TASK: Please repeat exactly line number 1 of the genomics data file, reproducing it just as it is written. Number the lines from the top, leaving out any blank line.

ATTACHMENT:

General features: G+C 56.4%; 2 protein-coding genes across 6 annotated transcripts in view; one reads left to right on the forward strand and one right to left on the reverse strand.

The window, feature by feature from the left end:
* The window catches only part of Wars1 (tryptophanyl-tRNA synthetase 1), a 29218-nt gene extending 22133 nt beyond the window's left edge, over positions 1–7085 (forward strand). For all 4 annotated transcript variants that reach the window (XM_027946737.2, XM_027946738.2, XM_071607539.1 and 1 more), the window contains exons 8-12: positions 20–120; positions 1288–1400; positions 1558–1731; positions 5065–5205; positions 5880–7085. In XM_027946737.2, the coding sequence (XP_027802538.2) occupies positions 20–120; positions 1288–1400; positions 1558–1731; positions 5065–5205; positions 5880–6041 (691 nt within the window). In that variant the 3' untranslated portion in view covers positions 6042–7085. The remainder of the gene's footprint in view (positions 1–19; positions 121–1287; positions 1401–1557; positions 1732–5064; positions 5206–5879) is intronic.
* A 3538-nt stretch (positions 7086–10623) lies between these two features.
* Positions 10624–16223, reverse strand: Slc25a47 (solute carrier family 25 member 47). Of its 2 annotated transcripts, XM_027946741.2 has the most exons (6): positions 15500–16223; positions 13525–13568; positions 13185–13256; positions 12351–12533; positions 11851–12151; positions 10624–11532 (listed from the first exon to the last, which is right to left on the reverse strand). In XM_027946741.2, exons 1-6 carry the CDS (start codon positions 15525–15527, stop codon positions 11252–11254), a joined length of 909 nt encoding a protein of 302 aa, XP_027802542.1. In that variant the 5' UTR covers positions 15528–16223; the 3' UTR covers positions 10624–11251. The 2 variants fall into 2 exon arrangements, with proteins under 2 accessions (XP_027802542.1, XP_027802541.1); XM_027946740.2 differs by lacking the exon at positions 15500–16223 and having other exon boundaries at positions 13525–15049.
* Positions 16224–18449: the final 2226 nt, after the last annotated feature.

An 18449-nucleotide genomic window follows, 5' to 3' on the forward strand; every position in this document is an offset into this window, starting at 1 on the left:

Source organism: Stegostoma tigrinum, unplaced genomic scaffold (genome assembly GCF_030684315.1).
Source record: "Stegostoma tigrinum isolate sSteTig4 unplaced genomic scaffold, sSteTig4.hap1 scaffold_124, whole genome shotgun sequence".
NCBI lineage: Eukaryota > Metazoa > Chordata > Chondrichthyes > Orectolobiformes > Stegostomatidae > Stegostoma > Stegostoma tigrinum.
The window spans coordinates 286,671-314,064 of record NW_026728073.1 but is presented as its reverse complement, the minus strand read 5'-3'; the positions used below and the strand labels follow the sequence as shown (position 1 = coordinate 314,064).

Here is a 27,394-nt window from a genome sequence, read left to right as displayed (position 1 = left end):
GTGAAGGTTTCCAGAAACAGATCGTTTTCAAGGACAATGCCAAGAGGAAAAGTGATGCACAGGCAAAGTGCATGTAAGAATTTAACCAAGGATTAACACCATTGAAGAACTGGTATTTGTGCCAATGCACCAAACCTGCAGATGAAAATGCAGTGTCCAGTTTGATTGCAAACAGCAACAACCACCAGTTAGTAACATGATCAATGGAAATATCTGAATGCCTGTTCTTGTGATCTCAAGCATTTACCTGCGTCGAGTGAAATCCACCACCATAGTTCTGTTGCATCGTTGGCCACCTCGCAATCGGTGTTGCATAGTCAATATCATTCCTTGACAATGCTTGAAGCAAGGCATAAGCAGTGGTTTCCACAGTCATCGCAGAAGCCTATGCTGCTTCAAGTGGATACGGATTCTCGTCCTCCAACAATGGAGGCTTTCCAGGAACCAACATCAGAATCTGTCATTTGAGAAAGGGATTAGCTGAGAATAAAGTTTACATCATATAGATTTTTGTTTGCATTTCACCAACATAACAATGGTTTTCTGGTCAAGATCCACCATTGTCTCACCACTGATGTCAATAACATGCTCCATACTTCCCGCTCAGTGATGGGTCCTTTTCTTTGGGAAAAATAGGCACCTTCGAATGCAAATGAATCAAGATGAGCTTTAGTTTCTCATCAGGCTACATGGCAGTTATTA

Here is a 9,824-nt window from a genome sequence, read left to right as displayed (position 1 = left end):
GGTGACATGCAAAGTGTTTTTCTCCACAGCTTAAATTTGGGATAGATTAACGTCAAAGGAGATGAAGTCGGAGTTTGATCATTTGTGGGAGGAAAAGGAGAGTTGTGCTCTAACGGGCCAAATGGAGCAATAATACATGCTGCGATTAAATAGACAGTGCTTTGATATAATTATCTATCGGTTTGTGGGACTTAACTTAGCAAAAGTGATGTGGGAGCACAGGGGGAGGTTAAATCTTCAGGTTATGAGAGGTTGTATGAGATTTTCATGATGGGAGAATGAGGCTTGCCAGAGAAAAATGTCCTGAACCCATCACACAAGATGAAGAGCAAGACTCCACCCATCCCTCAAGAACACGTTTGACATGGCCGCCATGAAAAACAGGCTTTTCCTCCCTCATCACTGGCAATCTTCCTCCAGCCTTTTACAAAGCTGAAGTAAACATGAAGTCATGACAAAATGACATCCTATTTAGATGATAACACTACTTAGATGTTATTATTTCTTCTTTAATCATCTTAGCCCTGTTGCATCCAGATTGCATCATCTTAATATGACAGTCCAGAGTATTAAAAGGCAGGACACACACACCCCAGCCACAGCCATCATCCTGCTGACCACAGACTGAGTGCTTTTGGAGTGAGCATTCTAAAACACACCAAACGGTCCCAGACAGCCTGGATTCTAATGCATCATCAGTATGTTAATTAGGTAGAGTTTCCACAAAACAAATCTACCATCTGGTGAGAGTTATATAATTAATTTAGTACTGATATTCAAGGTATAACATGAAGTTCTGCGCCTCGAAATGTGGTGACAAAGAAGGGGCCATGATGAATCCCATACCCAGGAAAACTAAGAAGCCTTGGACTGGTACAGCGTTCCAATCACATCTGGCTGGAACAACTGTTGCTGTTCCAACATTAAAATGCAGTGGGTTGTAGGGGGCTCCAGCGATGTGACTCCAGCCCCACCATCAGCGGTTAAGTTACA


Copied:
General features: G+C 56.4%; 2 protein-coding genes across 6 annotated transcripts in view; one reads left to right on the forward strand and one right to left on the reverse strand.